Labour is just behind National in the latest corporate poll from Talbot Mills, who also run Labour’s private political polling.
However Labour would have the numbers to form a government with Te Pāti Māori’s backing.
The poll had Labour at 33 per cent, behind National which was on 36 per cent.
The Greens came in at 11 per cent, just ahead of Act which polled 10 per cent.
NZ First was still below the 5 per cent threshold on 3.4 per cent, Te Pāti Māori was next on 3 per cent and TOP was on 2.3 per cent.
The December poll had Labour on 32 per cent, National on 35 per cent. Act polled 11 per cent and the Greens polled 9 per cent.
Te Pāti Māori polled 3.5 per cent, NZ First polled 4.3 per cent and TOP 2.4 per cent.
On the latest numbers, National would have 46 seats and Act would have 13 - 59 in total and not enough to form a government.
Labour would have 43 seats and the Greens 14.
Te Pāti Māori would hold the balance of power with four seats.
Forty-nine per cent of people believed the country was on the wrong track, compared with 42 per cent who believed it was on the right track.
Seventy-seven per cent of people felt poor or not so good about the economy, while 22 per cent felt good or excellent. This is one of the largest gaps since the pandemic.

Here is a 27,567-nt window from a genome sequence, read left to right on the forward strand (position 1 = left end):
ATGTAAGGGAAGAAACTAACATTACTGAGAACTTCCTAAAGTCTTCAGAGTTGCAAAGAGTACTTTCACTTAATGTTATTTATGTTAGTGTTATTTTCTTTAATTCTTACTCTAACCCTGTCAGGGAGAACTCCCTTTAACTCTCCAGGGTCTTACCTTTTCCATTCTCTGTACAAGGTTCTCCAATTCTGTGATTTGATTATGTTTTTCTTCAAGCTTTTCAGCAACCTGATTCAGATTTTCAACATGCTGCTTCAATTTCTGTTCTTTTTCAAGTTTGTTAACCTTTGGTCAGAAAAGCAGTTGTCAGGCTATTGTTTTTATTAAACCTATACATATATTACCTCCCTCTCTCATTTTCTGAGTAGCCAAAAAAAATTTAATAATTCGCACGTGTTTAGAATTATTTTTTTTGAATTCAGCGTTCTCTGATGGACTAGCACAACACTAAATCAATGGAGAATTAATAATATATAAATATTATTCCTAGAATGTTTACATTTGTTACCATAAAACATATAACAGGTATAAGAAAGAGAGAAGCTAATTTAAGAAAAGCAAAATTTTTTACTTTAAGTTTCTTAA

The news was not all bad for Labour.
New leader Chris Hipkins polled 35 per cent as preferred prime minister, well ahead of rival Christopher Luxon who polled 27 per cent.
Act’s David Seymour polled 9 per cent.
The poll was taken between January 26 and January 31.
The poll differs slightly from two public polls published last week, the 1 News Kantar Public and the Newshub Reid Research polls
1 News Kantar had Labour on 38, National on 37 and the Greens and Act trailing on 7 and 10 respectively.
Newshub Reid Research had Labour on 38, National on 36.6, with the Greens and Act on 8.1 and 10.7 respectively.
Te Pāti Māori polled 1.4 per cent in the 1 News Kantar poll and 1.8 per cent in the Newshub Reid Research Poll.
Speaking to 1 News about its poll, Hipkins said he had been encouraged by the bump in support but there was “a lot of work ahead.
“New Zealanders, I think, know what to expect from me. They’ll expect someone who’s fairly straight up, fairly honest,” he said.
He said the public’s reaction to him face-to-face had been “positive so far”.
The poll also looked at support for Three Waters. Just 17 per cent supported the reforms, while 42 per cent opposed them.
Unlike the other polls, which appear to show a significant recovery in support for Labour from polls taken at the end of 2022, the Talbot Mills poll shows Labour’s support fairly unchanged from last year.
A poll from October-November had Labour on 34, National on 35, the Greens on 9, act on 10 and Te Pāti Māori on 3.2 per cent.